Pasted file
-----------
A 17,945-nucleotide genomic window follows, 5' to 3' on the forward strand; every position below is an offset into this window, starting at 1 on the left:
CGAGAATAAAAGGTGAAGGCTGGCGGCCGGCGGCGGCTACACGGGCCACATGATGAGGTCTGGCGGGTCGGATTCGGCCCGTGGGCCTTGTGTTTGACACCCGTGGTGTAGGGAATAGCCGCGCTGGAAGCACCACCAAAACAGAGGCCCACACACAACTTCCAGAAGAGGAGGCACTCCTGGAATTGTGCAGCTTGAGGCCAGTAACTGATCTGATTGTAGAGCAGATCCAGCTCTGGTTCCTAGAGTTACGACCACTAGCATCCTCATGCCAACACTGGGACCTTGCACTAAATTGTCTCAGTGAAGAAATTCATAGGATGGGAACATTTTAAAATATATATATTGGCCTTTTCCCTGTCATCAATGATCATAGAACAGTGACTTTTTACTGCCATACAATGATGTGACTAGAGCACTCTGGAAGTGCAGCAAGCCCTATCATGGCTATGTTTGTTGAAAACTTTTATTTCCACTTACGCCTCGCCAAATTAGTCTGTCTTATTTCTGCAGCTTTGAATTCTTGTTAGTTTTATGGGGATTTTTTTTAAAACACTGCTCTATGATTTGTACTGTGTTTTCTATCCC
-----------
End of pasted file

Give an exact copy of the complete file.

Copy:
A 17,945-nucleotide genomic window follows, 5' to 3' on the forward strand; every position below is an offset into this window, starting at 1 on the left:
CGAGAATAAAAGGTGAAGGCTGGCGGCCGGCGGCGGCTACACGGGCCACATGATGAGGTCTGGCGGGTCGGATTCGGCCCGTGGGCCTTGTGTTTGACACCCGTGGTGTAGGGAATAGCCGCGCTGGAAGCACCACCAAAACAGAGGCCCACACACAACTTCCAGAAGAGGAGGCACTCCTGGAATTGTGCAGCTTGAGGCCAGTAACTGATCTGATTGTAGAGCAGATCCAGCTCTGGTTCCTAGAGTTACGACCACTAGCATCCTCATGCCAACACTGGGACCTTGCACTAAATTGTCTCAGTGAAGAAATTCATAGGATGGGAACATTTTAAAATATATATATTGGCCTTTTCCCTGTCATCAATGATCATAGAACAGTGACTTTTTACTGCCATACAATGATGTGACTAGAGCACTCTGGAAGTGCAGCAAGCCCTATCATGGCTATGTTTGTTGAAAACTTTTATTTCCACTTACGCCTCGCCAAATTAGTCTGTCTTATTTCTGCAGCTTTGAATTCTTGTTAGTTTTATGGGGATTTTTTTTAAAACACTGCTCTATGATTTGTACTGTGTTTTCTATCCC